On Wednesday December 12, host Jan Miyasaki spoke with Sebastian Rotella, an award winning foreign correspondent and a senior investigative reporter at ProPublica, Sebastian Rotella. Prior to working at ProPublica, Sebastian worked for the L.A.Times for twenty three years. He has most recently been focusing on changes in immigration patterns, especially migrants coming in to the United States from south of the Mexican border, a group that is often not focused on.
Says Sebastian, “Overall illegal immigration has gone down a lot, even though sometimes the political debates make it seem like it’s out of control. And the proportions have changed – what my story shows is that although Mexicans are still the biggest group that crosses, the proportions have changed dramatically.”
Sebastian explains that the number of Central Americans crossing into the U.S. has substantially risen, especially those from Honduras, Guatemala, and El Salvador, countries especially faced with violence and poverty. The demographic of this group is largely young adults who are traveling alone. While there are relatively fewer obstacles to face when crossing into the Southern Mexican border, the migrants face numerous problems at the Mexican-American border, where they are highly vulnerable to extortion, robbery, rape and murder by gangsters, smugglers, and corrupt officials.
The Mexican drug cartels also play a heavy role in the thriving smuggling business.Sebastian explains that many of the youth are escaping the environment of violence from their hometowns, but only encounter more violence at the hands of those networked around the smugglers. He describes a situation of “systematic recruitment” by the drug cartels at the border.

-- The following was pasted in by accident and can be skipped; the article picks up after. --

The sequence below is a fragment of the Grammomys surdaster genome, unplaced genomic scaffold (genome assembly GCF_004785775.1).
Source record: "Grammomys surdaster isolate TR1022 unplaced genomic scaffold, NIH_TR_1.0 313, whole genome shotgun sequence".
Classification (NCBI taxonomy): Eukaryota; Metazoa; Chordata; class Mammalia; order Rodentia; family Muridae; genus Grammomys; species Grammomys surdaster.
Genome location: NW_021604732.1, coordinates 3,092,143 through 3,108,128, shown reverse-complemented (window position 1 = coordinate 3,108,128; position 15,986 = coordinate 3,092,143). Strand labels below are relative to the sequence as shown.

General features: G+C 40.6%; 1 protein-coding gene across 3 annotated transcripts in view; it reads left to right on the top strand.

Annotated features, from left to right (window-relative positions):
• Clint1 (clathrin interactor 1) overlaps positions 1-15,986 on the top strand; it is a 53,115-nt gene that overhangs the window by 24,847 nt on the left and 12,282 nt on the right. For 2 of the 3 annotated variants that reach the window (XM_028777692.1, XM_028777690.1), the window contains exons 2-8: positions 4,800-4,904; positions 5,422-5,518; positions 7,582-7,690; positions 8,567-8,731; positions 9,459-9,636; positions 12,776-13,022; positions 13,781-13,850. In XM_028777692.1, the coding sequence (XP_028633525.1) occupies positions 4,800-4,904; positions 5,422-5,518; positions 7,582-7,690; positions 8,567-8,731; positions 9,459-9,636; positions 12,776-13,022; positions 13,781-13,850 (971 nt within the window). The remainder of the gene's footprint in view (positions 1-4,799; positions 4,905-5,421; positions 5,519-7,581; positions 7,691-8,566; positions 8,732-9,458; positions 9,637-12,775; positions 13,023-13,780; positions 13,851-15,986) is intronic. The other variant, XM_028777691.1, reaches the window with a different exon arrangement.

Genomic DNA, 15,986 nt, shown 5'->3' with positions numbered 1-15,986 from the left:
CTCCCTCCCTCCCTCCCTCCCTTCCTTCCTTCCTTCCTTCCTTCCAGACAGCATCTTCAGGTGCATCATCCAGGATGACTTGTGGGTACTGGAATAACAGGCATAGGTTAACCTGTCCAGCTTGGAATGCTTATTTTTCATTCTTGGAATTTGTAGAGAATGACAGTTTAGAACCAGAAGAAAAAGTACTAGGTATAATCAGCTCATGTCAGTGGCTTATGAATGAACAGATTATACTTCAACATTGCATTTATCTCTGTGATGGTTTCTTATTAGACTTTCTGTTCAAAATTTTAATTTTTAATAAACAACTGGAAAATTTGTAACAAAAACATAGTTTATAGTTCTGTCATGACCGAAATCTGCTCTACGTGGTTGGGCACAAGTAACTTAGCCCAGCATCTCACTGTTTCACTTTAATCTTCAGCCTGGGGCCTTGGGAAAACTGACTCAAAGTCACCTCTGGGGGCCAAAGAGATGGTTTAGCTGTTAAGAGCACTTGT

Sebastian had interviewed two individuals from Ecuador, Marco and his wife, who paid $11,000 per person to come to New York, “They move through a very loose but highly organized network – they were given a phone number and a codeword… They started in Ecuador, and went to Honduras where they stayed at a safe house, to Guatemala, and then to Mexico.” At Mexico, they had been placed on a train alone where they got caught by Mexican officials. Sebastian explains that although they were disappointed, the couple was also relieved that they did not have to go through the most dangerous part of the smuggling process that was still to come at the Mexican-American border.
The detention centers, Sebastian describes, were packed fully with migrants from across Central America and Mexico who were caught. After the migrants are discharged from the detention centers, they are deported back to their respective countries in Central or South America. However, for migrants from countries in Asia and Africa, the situation is often more complicated, “…particularly for those from India or East Africa, sometimes you have people who are stateless, or who refuse to say where they are from, so in that case they may end up staying in Mexico as refugees…”
Read Sebastian Rotella’s piece: The New Border: Illegal Immigration’s Shifting Frontier.
Listen to the entire interview here: